Earlier this year, our own Wil Dubois landed in the ER with DKA (Diabetic Ketoacidosis) that seemingly came out of nowhere. This was a wake-up call for him to revisit the basics of type 1 diabetes management, including the importance of keeping your insulin temperature-safe so you know it's working properly.



Recognizing Spoiled Insulin

What happens when you leave a chunk of raw prime rib out in the sun? Right. After a while, it starts to stink. Guess what? Insulin is the same. Just like prime rib, it’s a protein. And just like prime rib, it can spoil in high temperatures.

Of course, spoiled insulin doesn’t smell rancid. It still smells like Band-Aids. And it doesn’t change color, or give you any other clues that it’s spoiled. It just stops working, or at a minimum it stops working properly, leaving you with blood sugars that start to climb and a need for multiple correction doses that just don’t seem to be making any impact.

You probably knew that, or at least you probably did at one time. But do you know how hot is too hot? Or how long insulin can beat the heat? There are many options nowadays to keep our insulin at ideal temps whether we're at home, traveling on planes and trains, or out in the wild where weather extremes can present different medication challenges.

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What's the Best Temperature to Store Insulin? 

The three major insulin makers -- Eli Lilly, Novo Nordisk, and Sanofi -- tell us that “refrigeration temperatures between 36° and 46°F are maintained for insulin products during the manufacturing process” and that remains the recommended range. They also warn strongly against putting insulin in the freezer, or directly adjacent to the refrigerator cooling element, as freezing renders insulin immediately ineffective.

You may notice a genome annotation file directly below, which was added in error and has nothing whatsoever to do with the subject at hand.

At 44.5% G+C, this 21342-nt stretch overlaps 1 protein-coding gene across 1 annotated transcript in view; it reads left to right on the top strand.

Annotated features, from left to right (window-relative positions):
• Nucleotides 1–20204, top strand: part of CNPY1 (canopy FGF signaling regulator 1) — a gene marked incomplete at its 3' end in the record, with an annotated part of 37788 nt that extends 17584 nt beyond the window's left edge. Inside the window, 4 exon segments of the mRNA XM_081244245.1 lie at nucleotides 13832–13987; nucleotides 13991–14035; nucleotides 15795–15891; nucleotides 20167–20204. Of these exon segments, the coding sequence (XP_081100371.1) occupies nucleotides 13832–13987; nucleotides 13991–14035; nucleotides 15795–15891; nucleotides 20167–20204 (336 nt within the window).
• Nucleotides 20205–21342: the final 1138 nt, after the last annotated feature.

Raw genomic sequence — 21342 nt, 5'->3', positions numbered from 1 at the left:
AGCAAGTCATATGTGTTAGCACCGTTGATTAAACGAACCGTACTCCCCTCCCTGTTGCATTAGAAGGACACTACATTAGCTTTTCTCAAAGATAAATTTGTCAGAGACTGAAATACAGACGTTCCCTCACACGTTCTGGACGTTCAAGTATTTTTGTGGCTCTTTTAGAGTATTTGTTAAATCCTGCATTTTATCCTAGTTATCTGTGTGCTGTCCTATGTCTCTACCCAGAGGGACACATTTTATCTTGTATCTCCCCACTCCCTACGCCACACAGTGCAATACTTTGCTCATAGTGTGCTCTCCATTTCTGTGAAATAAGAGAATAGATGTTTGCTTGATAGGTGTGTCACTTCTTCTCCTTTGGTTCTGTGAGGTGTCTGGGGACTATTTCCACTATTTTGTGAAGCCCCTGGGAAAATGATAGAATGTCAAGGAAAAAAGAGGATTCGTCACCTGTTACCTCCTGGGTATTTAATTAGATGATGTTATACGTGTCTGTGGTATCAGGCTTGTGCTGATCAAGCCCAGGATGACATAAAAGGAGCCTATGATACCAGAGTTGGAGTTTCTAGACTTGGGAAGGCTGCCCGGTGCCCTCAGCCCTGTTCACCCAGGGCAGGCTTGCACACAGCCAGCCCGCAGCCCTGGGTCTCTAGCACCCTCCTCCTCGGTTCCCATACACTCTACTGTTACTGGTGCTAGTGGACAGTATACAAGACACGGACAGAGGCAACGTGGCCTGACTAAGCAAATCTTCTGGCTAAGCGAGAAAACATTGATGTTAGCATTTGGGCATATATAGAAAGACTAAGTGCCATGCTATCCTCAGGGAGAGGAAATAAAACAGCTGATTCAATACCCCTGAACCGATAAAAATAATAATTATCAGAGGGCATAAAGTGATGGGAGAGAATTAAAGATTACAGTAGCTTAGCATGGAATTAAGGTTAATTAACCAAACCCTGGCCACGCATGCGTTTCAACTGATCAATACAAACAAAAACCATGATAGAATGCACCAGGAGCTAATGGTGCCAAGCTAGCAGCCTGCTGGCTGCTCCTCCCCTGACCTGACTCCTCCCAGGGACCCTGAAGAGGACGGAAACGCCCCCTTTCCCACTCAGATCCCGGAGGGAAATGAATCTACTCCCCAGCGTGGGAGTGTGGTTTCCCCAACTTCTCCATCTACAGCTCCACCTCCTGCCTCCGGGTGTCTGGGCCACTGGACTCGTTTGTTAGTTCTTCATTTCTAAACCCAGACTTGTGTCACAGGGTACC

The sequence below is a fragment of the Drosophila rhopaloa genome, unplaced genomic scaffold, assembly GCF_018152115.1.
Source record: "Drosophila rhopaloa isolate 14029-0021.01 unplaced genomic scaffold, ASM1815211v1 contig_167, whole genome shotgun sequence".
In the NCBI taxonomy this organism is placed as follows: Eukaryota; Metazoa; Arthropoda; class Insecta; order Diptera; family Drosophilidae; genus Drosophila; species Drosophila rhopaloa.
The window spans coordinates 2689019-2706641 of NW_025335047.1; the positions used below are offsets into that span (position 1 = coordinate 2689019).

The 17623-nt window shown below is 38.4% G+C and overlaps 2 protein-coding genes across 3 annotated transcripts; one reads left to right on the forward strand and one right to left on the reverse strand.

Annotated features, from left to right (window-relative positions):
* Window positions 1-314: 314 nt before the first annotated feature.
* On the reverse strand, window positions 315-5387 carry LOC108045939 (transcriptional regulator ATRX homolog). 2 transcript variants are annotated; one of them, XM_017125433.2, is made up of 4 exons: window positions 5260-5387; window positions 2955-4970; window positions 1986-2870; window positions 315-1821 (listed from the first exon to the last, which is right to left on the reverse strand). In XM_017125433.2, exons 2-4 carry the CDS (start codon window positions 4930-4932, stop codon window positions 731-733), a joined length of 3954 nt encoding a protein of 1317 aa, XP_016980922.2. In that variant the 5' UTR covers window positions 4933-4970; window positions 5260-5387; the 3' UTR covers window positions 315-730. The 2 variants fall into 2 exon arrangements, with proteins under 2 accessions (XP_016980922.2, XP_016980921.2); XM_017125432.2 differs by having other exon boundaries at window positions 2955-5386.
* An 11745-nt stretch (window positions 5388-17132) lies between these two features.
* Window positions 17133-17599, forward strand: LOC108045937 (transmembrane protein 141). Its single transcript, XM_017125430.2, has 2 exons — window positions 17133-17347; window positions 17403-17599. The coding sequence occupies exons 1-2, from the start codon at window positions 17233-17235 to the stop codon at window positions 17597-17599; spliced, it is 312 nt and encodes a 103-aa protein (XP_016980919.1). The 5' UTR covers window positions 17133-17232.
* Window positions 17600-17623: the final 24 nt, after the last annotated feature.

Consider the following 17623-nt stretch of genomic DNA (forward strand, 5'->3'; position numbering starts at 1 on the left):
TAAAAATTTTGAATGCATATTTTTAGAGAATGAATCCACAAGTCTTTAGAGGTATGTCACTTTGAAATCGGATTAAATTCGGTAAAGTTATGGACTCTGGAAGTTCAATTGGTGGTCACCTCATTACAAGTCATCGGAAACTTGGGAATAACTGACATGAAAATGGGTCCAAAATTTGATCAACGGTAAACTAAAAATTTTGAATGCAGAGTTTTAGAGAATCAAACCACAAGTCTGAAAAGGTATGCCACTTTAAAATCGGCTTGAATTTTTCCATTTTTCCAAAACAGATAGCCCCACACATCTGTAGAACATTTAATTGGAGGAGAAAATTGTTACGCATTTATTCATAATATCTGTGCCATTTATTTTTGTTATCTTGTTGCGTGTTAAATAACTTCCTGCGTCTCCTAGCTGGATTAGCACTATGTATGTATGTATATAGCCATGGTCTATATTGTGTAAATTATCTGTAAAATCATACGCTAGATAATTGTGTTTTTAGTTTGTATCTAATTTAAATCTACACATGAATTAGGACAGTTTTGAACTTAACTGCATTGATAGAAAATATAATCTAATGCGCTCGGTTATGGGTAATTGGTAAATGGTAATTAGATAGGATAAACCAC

According to Consumer Reports, the sweet spot for a kitchen fridge is 37° F -- apparently ideal for keeping veggies like lettuce free of ice crystals, while suppressing the spread of bacteria. But that’s pretty close to the bottom of the ideal insulin temp range, so we need to be careful.

Many people with diabetes have a habit of taking their insulin directly from the pharmacy to the kitchen fridge. While this is generally good enough, it's important to be alert to colder corners and know that the overall temperature of a full fridge can be lower than the temperature in a nearly empty one. The butter compartment generally remains a good choice of fridge placement for insulin, as it turns out.

Now let’s turn to the specific insulin you may be using.

 

Target Temperatures, by Insulin Brand and Type

Do different insulins have different recommended temperatures for safe storage? Starting with Novo Nordisk, the company that makes more kinds of insulin than anyone else, here’s the official word on product storage:

Long-acting (basal) insulin Levemir, should be kept in a refrigerator at that sweet spot between 36° and 46° Fahrenheit.

Novo tells us that once unopened, vials or pens can be kept safely at room temperature so long as they are protected from heat sources and direct sunlight, and that the medicine will still function for up to 42 days. Apparently, on day 43, it turns into a pumpkin. Wait, what? How is room temp defined?

Well, the problem may be that Novo Nordisk is a Danish company, and it’s cooler in Denmark than in Phoenix, Arizona, or lots of other places. Their official safe room temp for insulin no hotter than 86° F. Meanwhile, open in-use pens and vials, “must NOT be stored in a refrigerator” (the capital letter emphasis is Novo’s), and have the same 42-day life that unopened room temp Levemir has.

Fast-acting (bolus) insulin Novolog has the same temperature ranges, for both unopened or in use, but a shorter (Danish) room temperature lifespan: 28 days. It also has an additional interesting note: Six-days max life in an insulin pump reservoir, unless exposed to temperatures in excess of 98.6° F, in which case it needs to be pitched out.

Pumpers: Don’t snuggle up with someone running a mild fever. 

OK, and what about the newest insulin formulations from Novo? Are they more robust than our old standbys? Nope. Ultra fasting-acting Fiasp has the exact same recommendations as Novolog. Ultra long-acting basal insulin Tresiba has the same temps and rules as Levemir, except it apparently lasts a full 56 days at Danish room temps. 

What about other brands and formulations? They all have the same 36° to 46° range: Sanofi's fasting-acting Apidra, and Lilly's long-acting Humalog/Admelog, Lantus/Basaglar, and Toujeo.